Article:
Car accident deaths in New Jersey are down by 6% for the first 10 months of 2012, which compares very favorably with a nationwide increase in car crash fatalities of 9% for the first half of 2012.
A report issued by the National Highway Traffic Safety Administration (NHTSA) states that 16,920 people died in the USA during the first six months of 2012, compared with 14,950 who died during the first six months of 2011. The report estimates a 1.1% increase in miles driven, which means increased driving does NOT explain the additional deaths – the rate of fatal accidents per mile driven has also gone up.
By contrast, according to the New Jersey State Police there have been 475 fatalities on New Jersey roads and highways during the first ten months of 2012, a 6% reduction from 2011’s 507 fatalities at this time. Does this mean that New Jersey is doing something right?
It would be premature to jump to that conclusion. On both the national and state levels there is significant variation in fatality statistics from year to year. 2011 was an unusually safe year on the nation’s roads, with fatalities at a 60-year low. Coming from such a low base, it’s not surprising that this year is higher. In New Jersey, on the other hand, 2011 was not a particularly safe year: fatalities were substantially higher than in 2010. The 2012 figures are still above the 2010 figures for New Jersey.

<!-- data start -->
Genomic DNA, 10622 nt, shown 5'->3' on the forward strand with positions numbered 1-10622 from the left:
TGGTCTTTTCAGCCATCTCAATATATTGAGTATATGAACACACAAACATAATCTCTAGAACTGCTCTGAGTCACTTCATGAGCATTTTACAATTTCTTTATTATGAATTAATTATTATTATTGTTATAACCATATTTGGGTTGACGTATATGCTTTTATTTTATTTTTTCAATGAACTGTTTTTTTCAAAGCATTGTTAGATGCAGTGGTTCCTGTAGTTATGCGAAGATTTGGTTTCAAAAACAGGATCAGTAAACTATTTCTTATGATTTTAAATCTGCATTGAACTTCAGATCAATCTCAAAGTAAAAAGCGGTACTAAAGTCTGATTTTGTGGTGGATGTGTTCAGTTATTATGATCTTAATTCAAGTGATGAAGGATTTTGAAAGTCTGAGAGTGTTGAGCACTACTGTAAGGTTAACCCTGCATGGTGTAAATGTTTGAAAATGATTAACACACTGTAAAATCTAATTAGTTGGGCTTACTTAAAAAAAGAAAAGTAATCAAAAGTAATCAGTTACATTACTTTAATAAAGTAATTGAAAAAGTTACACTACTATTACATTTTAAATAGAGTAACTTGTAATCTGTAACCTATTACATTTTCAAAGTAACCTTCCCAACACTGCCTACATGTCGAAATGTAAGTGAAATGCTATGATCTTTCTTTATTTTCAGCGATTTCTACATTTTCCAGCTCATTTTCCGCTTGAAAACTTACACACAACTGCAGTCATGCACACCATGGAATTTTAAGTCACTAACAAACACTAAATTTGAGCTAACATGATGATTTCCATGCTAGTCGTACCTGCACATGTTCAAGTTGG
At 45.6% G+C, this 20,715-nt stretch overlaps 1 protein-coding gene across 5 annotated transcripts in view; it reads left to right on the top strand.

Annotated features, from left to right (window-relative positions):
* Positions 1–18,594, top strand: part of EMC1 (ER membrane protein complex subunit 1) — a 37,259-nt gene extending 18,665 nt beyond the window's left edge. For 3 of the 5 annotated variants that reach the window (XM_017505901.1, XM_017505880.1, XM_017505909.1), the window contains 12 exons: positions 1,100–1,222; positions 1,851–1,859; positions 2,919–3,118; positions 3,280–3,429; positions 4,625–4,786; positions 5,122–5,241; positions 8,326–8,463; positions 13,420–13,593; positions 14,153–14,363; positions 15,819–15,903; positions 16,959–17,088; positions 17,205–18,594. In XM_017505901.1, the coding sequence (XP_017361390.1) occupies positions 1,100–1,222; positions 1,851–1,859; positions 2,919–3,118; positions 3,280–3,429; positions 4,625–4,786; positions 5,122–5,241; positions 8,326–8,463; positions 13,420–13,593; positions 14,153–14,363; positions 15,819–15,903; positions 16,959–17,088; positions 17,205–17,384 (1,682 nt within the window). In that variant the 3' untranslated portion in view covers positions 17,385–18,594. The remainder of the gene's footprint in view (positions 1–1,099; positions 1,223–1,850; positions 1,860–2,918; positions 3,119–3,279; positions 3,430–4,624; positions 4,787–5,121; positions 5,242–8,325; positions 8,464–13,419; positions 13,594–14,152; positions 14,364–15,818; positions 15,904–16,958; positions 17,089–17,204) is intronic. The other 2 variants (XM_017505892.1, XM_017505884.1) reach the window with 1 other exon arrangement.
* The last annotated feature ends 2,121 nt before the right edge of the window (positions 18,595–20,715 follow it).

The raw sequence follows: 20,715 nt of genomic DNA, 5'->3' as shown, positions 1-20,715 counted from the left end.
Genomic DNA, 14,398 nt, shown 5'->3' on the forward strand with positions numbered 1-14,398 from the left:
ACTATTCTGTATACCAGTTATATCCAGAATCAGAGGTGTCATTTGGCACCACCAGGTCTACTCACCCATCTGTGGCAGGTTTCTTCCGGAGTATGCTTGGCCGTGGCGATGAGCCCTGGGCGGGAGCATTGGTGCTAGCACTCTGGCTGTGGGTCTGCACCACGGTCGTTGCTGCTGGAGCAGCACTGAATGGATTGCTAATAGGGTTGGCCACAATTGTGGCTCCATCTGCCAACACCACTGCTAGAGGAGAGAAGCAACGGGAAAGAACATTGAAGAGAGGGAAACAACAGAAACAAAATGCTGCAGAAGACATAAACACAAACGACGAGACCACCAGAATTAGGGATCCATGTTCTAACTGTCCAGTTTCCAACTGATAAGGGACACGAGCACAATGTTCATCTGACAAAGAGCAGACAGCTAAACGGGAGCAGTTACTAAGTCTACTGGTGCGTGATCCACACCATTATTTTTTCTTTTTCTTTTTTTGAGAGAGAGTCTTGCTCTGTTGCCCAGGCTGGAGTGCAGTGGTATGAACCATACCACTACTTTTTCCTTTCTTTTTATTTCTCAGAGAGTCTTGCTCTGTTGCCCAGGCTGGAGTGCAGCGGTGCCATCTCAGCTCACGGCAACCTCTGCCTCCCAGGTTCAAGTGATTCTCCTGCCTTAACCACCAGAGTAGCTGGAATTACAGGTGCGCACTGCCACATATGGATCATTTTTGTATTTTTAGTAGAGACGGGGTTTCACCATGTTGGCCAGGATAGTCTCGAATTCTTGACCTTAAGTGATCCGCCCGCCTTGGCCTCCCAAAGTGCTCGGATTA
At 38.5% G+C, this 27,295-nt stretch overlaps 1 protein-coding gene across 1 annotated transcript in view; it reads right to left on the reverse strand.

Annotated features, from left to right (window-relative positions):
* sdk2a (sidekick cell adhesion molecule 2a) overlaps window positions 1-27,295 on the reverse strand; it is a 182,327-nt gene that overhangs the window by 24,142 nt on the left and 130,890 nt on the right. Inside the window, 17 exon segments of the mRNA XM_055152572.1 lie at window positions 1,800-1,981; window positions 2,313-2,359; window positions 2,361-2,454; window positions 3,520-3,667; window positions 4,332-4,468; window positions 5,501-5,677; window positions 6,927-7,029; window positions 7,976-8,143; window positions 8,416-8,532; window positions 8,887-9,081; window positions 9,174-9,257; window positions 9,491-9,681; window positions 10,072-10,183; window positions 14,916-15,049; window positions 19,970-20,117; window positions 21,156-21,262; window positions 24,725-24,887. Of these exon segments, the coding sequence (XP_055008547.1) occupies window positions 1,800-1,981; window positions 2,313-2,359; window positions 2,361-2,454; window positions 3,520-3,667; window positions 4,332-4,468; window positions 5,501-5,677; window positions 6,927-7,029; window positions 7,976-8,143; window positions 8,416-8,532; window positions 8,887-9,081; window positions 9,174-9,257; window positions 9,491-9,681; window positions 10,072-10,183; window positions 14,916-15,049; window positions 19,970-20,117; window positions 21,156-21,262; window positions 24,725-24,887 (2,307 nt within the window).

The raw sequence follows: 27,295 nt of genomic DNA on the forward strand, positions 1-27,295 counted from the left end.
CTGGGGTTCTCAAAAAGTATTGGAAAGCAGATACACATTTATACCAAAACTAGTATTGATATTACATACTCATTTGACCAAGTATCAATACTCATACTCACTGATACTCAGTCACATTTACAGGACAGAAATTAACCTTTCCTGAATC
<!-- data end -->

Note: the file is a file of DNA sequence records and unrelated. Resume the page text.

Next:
There are many things that can contribute to variation in fatal crash statistics that have little to do with government efforts to create safer roads. A few examples include:
- Weather. An unusually harsh winter or other inclement weather conditions can cause a spike in fatalities.
- Daylight Savings Time. Longer periods of daylight savings time reduce fatal accidents.
- The price of gasoline. Higher gas prices are correlated with lower fatality rates
There are other things as well that could be have contributed to the improvement in New Jersey’s traffic fatality rate. New Jersey police have been more aggressively enforcing laws against texting or talking on handheld cellphones while driving.
Additionally, it’s possible that there have been as many crashes, but more people are surviving them because of better emergency medical care.
Whatever the reason, it’s welcome news that fatal traffic accidents in New Jersey are down this year.
If you or a family member has been injured in a traffic accident, contact an experienced personal injury attorney at the law offices of James C. DeZao, P.A.